Dark Launch

Active testing

The new code is deployed in production without impacting the current operation

Active testing


Dark Launching (DL) is a pattern for delivery [Cartwright 2022] and consists in deploying the code “invisible to everyone except internal employees and small cohorts of real users, allowing us to test and evolve the feature until it achieves the desired business goal” [Kim 2016]. The term was coined in 2008 when Facebook revealed the technique they used to launch Facebook Chat [Limoncelli 2014]. 

To enable DL, “Feature Toggles” (FT) must be introduced to disable user feedback and let the transaction behave differently [Limoncelli 2014] to help debugging. A FT is implemented with a key/value mechanism (say an XML file); the code checks the value of a key which can be the feature identifier, the value tells if the new code should be run or not. Since the code is protected by a FT, it mainly avoids waiting until a big bang release [Kim 2016]. It enables trunk-based development [Hammant 2021] with a “everyone commits to trunk at least once a day” state of mind [Ford 2016].

Dark Launches differs from Canary Releasing because it does not require you to run multiple versions of an application in an environment simultaneously, which you must do for a canary release.

Impact on the testing maturity

Based on the Facebook example, Martin Fowler proposes as an example, a feature implementation roadmap that could be [Fowler 2020]: develop all back-end features and the UI will be held back and would then be a keystone in the new feature delivery process. DL is a mean to facilitate End-to-end (E2E) testing [Kim 2016]. Having a UI enables E2E Testing by Business Owners and internal testing, thus, “helding” doesn’t mean “develop at the end” because it will result in poor User experience. DL should be seen as a “Strangler pattern” [Fowler 2004] which consists in making something new that deprecates a small part of something old; then, after a few iterations, the whole new feature is delivered and replaces any old functionality [Harmmant 2013].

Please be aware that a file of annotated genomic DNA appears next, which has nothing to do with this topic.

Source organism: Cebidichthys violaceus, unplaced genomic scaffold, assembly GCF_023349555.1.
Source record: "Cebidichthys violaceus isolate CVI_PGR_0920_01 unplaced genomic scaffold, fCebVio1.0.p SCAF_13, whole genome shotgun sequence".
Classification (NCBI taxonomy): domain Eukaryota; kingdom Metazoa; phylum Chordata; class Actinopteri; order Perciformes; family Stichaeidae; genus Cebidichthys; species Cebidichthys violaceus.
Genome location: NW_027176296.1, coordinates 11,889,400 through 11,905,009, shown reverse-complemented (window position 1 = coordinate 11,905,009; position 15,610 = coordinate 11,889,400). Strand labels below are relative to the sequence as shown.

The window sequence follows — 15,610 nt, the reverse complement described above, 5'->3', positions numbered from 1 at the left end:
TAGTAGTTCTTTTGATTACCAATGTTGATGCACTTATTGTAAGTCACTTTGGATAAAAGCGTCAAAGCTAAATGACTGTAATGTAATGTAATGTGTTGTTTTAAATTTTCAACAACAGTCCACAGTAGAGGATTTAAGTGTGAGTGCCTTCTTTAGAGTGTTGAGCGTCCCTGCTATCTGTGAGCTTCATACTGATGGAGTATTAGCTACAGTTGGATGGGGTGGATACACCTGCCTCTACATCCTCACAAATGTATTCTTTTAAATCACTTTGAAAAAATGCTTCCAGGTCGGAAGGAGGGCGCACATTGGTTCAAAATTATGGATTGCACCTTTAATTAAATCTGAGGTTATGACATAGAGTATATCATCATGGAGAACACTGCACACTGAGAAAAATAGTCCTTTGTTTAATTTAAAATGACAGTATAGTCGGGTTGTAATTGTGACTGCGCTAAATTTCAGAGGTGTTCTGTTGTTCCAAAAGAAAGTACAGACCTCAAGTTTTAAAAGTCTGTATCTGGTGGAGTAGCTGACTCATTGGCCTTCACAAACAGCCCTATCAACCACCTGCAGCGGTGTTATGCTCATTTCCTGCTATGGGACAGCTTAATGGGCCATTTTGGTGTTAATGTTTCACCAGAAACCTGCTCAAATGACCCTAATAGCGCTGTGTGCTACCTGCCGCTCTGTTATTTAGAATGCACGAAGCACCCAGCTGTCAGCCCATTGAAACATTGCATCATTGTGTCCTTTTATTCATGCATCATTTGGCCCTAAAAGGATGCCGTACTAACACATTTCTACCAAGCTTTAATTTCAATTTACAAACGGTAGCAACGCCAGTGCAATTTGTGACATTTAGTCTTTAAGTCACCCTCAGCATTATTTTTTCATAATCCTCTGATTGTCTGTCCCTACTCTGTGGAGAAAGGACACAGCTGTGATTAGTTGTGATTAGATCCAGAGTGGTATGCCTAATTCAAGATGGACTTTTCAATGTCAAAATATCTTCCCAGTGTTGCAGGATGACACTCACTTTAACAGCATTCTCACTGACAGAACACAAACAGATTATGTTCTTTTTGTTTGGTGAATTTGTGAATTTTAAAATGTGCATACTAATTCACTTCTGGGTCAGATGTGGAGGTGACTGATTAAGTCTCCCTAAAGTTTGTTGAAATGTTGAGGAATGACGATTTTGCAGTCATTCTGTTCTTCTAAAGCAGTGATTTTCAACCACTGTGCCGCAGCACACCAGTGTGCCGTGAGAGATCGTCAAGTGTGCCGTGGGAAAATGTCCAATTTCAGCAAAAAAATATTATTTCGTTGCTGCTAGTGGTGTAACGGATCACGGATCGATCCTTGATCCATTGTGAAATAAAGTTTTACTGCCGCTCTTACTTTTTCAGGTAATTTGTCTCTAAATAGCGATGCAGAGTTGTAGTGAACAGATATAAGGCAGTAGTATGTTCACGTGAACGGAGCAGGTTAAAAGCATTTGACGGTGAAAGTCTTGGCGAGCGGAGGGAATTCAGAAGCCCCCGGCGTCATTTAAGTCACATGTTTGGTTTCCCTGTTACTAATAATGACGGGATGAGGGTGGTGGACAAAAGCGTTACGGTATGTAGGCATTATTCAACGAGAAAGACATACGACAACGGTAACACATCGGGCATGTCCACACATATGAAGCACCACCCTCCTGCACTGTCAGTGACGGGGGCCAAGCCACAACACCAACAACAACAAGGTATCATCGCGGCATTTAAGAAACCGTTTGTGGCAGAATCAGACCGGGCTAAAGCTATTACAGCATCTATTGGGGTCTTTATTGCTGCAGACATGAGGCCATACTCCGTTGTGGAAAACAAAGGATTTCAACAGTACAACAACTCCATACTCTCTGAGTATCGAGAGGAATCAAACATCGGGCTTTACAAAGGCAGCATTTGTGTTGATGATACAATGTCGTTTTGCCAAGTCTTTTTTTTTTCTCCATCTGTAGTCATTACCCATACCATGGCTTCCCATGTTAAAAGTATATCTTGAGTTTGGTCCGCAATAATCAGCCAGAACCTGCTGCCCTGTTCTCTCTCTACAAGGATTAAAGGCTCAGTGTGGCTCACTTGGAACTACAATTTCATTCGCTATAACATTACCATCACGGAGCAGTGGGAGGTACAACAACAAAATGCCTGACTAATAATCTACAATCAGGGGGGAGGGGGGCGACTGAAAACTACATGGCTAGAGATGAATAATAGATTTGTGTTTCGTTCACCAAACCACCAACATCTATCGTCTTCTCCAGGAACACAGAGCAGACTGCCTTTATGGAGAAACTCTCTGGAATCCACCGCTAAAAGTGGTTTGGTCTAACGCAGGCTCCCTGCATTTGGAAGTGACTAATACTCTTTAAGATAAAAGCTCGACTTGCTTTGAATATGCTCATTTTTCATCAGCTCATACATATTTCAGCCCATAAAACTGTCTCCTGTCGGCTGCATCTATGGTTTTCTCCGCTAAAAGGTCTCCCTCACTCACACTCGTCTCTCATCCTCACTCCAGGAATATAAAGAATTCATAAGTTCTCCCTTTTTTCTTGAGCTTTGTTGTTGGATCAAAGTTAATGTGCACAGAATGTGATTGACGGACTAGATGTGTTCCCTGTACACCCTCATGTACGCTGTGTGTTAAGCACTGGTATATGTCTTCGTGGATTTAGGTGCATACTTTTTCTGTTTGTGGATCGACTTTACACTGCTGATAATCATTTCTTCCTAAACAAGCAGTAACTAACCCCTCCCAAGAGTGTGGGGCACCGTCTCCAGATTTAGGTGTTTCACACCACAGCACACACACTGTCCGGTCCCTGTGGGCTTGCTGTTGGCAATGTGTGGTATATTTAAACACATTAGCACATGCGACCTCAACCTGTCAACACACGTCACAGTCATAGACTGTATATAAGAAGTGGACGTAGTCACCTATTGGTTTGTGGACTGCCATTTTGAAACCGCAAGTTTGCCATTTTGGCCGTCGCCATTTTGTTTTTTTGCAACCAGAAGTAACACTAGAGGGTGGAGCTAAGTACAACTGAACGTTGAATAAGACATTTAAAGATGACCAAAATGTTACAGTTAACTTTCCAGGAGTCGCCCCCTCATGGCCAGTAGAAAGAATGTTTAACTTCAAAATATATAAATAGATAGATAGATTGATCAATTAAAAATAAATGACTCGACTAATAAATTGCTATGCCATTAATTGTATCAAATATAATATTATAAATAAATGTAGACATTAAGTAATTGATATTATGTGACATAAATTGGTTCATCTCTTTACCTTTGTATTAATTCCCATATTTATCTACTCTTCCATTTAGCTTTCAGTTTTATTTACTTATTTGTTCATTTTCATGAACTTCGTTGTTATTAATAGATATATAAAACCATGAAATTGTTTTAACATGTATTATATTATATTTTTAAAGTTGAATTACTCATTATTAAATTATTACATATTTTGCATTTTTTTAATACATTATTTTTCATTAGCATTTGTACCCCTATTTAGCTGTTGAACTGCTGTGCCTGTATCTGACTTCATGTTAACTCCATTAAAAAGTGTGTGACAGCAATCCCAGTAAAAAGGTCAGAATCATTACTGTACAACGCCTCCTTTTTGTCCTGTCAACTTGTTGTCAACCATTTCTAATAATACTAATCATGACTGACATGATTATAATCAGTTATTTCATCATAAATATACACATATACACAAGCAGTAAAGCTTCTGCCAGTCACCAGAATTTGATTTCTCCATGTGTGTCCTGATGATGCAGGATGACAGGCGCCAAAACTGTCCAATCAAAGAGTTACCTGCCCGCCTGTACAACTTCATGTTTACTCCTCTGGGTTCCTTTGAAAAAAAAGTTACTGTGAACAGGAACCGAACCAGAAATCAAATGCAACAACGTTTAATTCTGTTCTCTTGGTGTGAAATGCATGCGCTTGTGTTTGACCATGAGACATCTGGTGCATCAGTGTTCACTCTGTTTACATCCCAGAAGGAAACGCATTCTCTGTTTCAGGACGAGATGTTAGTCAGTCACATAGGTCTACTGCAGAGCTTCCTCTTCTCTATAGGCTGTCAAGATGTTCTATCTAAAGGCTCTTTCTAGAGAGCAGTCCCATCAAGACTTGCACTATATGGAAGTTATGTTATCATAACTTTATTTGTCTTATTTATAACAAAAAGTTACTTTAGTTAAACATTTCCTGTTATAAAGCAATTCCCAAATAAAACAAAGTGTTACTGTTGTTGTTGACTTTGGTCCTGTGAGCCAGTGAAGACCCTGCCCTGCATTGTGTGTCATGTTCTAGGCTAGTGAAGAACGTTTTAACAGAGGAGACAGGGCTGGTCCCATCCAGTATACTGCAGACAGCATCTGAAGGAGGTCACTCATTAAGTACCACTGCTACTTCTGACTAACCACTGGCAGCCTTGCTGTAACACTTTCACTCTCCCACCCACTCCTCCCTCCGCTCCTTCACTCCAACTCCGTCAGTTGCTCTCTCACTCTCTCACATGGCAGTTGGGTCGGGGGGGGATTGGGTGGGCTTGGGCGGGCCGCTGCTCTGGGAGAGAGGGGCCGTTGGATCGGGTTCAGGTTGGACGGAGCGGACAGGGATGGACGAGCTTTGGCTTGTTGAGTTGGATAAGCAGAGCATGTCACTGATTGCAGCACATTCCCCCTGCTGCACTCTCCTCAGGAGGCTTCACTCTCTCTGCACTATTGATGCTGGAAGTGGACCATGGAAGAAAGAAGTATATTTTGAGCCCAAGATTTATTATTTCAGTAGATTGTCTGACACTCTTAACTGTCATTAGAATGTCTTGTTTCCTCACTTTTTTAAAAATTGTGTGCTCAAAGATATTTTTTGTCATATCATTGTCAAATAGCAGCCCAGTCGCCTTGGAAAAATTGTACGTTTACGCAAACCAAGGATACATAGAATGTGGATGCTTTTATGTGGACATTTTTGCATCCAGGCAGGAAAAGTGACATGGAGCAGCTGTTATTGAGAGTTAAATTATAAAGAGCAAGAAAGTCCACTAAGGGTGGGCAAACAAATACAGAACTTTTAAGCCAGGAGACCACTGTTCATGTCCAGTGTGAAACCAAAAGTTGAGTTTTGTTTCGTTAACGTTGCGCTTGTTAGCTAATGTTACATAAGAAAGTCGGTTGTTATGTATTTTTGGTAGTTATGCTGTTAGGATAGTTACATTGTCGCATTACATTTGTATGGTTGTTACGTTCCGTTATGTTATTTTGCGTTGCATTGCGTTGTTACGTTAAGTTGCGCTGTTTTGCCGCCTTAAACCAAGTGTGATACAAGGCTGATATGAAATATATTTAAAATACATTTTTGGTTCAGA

DL also enables simulating load testing-like across the whole product. This is a User-participative load testing and gives confidence that the system will be able to cope with realistic loads. It also provides some information for capacity planning [Limoncelli 2014].

Since DL is strongly linked with design, DL is a Built-in Quality pattern that requires to be introduced soon in the ideation process. It also requires people from Ops who should also take part of this design decision so that they will be aware of deployment constraints (e.g. a new configuration in a new XML file that needs to be deployed to make things run).

Agilitest’s standpoint on this practice

DL is a very useful pattern to enable test scripting ASAP. It clearly avoids waiting for the final delivery to code test scenarios. Although the #nocode technology involved in agilitest enables fast and stable scripting (no tricky algorithm to code and test along with the business), it eases the delivery flow and prevents Testers to generate yet another wall of confusion [Kawaguchi 2020] that will create quality issues.

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© Christophe Moustier - 2021